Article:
Pang and colleagues review the emerging technique of focused bedside ultrasound that they have done so much to develop. They review its role in the diagnosis of acute heart failure in the emergency setting, particularly when confounding co-morbidities are so frequently present. Lung ultrasound can be used to assess congestion more accurately, which, along with extra-vascular lung water, in the correct clinical setting is highly suggestive of acute heart failure. They summarise that focused bedside ultrasound although not replacing formal cardiac echocardiography can be an extremely useful clinical bedside diagnostic test. Henein and Wettersten then review the highly complex area of echocardiographic assessment of left ventricular diastolic function.
Turning back to more routine clinical matters, Clark and colleagues review the art of fluid management in the management of the patient with moderate to severe chronic heart failure. While subject to fewer large-scale clinical trials, this is an area of intense clinical value when performed well and one that every heart failure specialist needs to develop refined skills, as no two patients are the same and many require quite detailed consideration of optimal fluid management, The age-old question as to whether it is better to aim to keep the patient on the dry or the wet side for optimal outcomes remains unclear to this day.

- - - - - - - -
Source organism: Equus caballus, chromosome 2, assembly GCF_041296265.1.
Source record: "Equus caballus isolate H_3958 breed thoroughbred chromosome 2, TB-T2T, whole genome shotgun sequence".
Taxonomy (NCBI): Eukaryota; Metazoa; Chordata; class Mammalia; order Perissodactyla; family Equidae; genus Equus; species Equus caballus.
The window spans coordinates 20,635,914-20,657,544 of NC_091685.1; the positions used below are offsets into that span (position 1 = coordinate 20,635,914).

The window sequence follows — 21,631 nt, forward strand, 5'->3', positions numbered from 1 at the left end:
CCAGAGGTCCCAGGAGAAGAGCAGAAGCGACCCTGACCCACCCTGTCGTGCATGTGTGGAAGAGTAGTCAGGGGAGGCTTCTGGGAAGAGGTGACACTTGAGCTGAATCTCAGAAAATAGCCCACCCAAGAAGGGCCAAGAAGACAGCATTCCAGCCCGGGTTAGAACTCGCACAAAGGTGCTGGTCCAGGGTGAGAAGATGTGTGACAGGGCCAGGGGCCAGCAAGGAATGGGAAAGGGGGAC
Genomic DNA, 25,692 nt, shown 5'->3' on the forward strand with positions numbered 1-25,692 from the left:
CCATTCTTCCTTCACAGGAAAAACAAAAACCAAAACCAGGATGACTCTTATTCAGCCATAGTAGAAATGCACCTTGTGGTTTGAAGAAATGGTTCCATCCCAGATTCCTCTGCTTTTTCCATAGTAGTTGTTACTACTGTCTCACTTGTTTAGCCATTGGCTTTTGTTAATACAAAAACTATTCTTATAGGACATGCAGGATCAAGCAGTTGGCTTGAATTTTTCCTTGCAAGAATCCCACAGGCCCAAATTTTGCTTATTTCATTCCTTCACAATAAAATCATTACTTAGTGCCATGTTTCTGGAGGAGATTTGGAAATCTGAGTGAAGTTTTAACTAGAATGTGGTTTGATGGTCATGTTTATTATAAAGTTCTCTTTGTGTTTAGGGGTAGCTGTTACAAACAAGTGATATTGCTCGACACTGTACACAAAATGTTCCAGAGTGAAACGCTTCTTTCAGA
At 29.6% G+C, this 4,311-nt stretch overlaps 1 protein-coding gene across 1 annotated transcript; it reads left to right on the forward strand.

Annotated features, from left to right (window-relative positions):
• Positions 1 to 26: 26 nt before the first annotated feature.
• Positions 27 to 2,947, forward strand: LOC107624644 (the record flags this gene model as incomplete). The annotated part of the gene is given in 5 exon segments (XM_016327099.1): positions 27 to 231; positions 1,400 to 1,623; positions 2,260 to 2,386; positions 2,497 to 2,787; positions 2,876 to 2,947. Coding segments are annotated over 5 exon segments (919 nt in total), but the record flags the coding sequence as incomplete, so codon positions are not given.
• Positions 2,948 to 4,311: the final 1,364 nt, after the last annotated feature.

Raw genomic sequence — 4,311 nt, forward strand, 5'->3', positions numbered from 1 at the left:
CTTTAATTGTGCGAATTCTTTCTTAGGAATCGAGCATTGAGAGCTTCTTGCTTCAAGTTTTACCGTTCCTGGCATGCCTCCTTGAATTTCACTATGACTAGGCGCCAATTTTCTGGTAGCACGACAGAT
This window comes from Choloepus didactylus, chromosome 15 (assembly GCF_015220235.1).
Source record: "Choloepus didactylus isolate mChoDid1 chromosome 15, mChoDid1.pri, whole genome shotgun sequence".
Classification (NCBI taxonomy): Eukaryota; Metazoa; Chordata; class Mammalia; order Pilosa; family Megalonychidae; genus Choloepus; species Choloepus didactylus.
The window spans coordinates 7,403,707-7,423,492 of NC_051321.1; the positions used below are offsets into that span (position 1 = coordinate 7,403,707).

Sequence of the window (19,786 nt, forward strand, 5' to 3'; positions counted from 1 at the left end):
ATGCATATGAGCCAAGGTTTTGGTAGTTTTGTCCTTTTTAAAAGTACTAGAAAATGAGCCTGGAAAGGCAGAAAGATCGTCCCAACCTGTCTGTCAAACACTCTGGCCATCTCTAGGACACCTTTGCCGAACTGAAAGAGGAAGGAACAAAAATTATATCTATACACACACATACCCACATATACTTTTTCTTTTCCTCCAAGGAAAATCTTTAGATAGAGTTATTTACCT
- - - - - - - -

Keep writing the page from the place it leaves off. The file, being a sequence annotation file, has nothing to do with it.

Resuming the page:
Biomarkers are increasingly playing a major role in the management of chronic diseases, and in this chronic heart failure is a leader. This subject benefits enormously from three leading groups reviewing different biomarkers in various heart failure- related clinical settings and give a masterful overview of this rapidly developing field.
Pepper reviews the respective roles of coronary artery bypass grafting and percutaneous coronary intervention in the management of heart failure patients with multi-vessel coronary disease. This comprehensive and clear review of a complex area of practice for which, despite many studies, definitive evidence-based recommendations are hard to come by. Pepper reflects that design issues and patient selection have meant that recent randomised trials that have examined treatment for coronary artery disease often did not include sufficient numbers of patients with severe left ventricular dysfunction, exactly the group in whim trial evidence is so sorely needed. This article in particular is highly recommended to our readers.
Last – and extremely importantly – Riley and Hare separately review the main roles of nursing care and patent self-management in optimal chronic heart failure management programmes and in dealing with acute heart failure exacerbations.
We hope you will enjoy reading the whole issue as much as we did in helping assemble it.